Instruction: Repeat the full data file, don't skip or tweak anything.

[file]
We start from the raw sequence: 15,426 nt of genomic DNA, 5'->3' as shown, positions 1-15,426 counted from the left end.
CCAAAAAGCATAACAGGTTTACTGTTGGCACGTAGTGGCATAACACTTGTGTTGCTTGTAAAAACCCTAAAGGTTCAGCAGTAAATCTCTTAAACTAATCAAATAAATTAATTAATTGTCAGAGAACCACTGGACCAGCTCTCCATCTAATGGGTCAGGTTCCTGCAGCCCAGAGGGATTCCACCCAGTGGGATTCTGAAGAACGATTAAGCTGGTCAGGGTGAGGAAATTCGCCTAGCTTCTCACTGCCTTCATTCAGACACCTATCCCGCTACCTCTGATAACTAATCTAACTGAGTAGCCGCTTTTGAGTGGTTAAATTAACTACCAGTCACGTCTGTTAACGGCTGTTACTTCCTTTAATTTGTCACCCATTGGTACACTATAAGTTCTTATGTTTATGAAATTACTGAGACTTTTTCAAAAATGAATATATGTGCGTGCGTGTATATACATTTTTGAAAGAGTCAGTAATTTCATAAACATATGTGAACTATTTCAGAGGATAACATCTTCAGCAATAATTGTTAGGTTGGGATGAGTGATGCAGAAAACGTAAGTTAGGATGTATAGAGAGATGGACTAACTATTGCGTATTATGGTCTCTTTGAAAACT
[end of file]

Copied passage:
We start from the raw sequence: 15,426 nt of genomic DNA, 5'->3' as shown, positions 1-15,426 counted from the left end.
CCAAAAAGCATAACAGGTTTACTGTTGGCACGTAGTGGCATAACACTTGTGTTGCTTGTAAAAACCCTAAAGGTTCAGCAGTAAATCTCTTAAACTAATCAAATAAATTAATTAATTGTCAGAGAACCACTGGACCAGCTCTCCATCTAATGGGTCAGGTTCCTGCAGCCCAGAGGGATTCCACCCAGTGGGATTCTGAAGAACGATTAAGCTGGTCAGGGTGAGGAAATTCGCCTAGCTTCTCACTGCCTTCATTCAGACACCTATCCCGCTACCTCTGATAACTAATCTAACTGAGTAGCCGCTTTTGAGTGGTTAAATTAACTACCAGTCACGTCTGTTAACGGCTGTTACTTCCTTTAATTTGTCACCCATTGGTACACTATAAGTTCTTATGTTTATGAAATTACTGAGACTTTTTCAAAAATGAATATATGTGCGTGCGTGTATATACATTTTTGAAAGAGTCAGTAATTTCATAAACATATGTGAACTATTTCAGAGGATAACATCTTCAGCAATAATTGTTAGGTTGGGATGAGTGATGCAGAAAACGTAAGTTAGGATGTATAGAGAGATGGACTAACTATTGCGTATTATGGTCTCTTTGAAAACT